Koval signalled to someone out of Trip’s line of sight. “Since our talks are informal I thought you might enjoy meeting outdoors under the sun. We can enjoy some light refreshment as we chat.”
The enemy had struck the first blow. The Commander was certain that Koval was aware of his sensitivity to heat. The Vulcan’s had a file on every Enterprise crew member that spanned his or her career.
“Well actually, I was hopin’ we could begin our conversation this evening.” Trip countered, “I would prefer to settle into my accommodations and get cleaned up. You know, remove the dust of travel from my clothes and person?”
Koval had no choice but to bend his will to that of the Human. The rule of hospitality could not be ignored. Perhaps I have underestimated T’Pol’s choice? Koval rethought his strategy.
End of Part 7
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A whole mess of folks have made comments
Ahhhhh....love and manipulation. I'm really enjoying this 'episode'! Thank you.
Oh, oh. What is Koval trying to do??
And *thanks!!!* for T´Pol´s statements:
"Commander Tucker brought colour back into my life,” ...
Oooh... sneaky Koval. You can't outsmart our Trip!
I love how this story is building but one little beg? Please can you make the chapters longer? Wonderful story, can't wait for the next part. Ali D :~)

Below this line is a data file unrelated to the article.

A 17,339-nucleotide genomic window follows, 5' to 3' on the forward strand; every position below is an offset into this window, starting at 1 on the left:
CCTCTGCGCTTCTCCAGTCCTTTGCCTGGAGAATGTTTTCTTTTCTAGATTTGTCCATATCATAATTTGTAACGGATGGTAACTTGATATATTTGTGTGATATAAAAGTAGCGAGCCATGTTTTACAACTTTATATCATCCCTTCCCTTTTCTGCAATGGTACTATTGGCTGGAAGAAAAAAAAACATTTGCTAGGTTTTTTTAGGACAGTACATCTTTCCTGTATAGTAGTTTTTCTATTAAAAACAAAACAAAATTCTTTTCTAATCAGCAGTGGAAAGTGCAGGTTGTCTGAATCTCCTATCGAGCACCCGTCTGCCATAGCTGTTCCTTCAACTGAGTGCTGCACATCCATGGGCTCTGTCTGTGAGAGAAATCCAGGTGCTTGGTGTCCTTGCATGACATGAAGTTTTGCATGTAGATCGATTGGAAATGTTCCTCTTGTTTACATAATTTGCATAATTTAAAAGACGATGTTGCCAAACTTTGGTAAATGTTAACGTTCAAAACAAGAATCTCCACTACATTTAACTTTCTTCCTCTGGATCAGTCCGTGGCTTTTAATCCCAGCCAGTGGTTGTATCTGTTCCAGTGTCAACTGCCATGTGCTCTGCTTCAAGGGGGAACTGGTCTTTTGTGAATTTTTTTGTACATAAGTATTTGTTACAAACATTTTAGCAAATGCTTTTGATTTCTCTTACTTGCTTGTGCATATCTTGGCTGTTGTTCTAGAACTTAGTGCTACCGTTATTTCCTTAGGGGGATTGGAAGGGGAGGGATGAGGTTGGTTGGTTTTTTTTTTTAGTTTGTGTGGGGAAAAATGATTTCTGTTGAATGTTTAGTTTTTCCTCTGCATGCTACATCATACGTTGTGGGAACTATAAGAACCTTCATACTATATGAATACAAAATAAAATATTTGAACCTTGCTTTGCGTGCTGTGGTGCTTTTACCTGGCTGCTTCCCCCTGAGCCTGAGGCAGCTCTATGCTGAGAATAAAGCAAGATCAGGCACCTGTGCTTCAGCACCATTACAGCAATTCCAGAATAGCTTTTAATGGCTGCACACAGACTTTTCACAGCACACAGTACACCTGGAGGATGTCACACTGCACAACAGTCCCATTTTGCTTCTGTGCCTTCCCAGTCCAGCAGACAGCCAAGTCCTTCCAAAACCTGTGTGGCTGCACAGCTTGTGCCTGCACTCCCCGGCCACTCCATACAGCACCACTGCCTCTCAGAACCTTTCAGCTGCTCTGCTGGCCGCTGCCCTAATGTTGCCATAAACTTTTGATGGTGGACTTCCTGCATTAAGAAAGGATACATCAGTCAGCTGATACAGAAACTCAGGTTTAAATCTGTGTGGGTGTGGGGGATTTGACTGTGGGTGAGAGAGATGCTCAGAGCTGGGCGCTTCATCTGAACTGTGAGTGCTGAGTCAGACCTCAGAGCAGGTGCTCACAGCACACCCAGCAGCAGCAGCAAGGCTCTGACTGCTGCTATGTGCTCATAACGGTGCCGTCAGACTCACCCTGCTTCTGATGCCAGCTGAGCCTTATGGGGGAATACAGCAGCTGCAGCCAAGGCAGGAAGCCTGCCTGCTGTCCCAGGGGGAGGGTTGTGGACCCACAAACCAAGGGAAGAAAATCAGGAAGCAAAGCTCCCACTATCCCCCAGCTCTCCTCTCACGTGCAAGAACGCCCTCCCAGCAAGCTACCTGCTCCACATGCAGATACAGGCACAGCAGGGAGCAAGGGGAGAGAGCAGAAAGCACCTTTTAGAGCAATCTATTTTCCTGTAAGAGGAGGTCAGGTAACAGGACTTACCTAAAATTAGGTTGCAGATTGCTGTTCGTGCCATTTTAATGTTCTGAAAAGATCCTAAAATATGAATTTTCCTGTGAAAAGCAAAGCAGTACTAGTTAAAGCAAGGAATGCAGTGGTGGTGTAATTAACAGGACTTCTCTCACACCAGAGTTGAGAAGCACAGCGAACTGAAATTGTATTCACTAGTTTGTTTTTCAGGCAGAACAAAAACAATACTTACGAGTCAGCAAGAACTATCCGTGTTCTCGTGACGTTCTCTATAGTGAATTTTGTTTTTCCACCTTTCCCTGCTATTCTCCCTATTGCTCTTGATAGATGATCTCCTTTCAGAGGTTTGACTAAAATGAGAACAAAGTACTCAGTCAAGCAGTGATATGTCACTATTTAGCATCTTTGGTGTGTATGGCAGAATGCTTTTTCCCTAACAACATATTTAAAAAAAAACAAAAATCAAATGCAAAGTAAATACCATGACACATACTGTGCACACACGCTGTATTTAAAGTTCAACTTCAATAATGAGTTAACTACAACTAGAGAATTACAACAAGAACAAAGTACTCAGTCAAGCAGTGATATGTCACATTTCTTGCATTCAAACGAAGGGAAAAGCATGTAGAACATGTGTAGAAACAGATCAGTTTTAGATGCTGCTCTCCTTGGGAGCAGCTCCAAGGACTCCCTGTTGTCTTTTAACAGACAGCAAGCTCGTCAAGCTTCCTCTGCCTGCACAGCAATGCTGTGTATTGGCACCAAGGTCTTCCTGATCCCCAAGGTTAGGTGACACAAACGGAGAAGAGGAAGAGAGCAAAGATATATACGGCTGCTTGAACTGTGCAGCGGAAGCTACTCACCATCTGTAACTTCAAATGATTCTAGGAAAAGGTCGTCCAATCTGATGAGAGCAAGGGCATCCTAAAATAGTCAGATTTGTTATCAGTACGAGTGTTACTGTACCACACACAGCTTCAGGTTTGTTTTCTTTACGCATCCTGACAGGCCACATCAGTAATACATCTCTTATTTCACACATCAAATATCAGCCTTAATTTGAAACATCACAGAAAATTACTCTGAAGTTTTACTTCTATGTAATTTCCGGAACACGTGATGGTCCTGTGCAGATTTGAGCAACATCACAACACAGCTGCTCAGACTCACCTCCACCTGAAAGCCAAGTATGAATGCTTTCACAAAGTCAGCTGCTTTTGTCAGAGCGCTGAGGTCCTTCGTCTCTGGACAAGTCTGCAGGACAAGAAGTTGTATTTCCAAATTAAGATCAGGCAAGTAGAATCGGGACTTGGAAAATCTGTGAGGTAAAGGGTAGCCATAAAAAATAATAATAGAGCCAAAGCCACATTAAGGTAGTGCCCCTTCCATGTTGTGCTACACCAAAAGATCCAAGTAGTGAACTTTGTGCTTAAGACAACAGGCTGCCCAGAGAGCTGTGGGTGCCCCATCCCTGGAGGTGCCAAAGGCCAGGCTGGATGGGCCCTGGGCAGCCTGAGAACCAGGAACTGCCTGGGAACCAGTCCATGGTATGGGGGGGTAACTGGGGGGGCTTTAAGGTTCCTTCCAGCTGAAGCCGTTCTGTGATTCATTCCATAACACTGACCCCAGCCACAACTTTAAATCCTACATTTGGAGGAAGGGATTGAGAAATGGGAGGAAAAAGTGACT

Awww T'Pol needs colour into her life... that's so cute! I don't trust this Koval... he's up to something... and I don't like it one bit!
Thanks for all the kind words...Ali...I heard you...longer chapters...can't do it...not this time. I'm finding writing to someone elses plot a challenge...and it shows in the writing.
Trip seems different. I don't mean out of character, just different . . . more mature? Perhaps it's just from being away from Enterprise where he's always "#3", and being relatively secure in his relationship with T'Pol in this story. I like it, and I also like Koval (although I think he's up to no good!). Great story, Aquila!
hmmmmm how the story continues to unfold to color the picture ;-)
so enjoying it.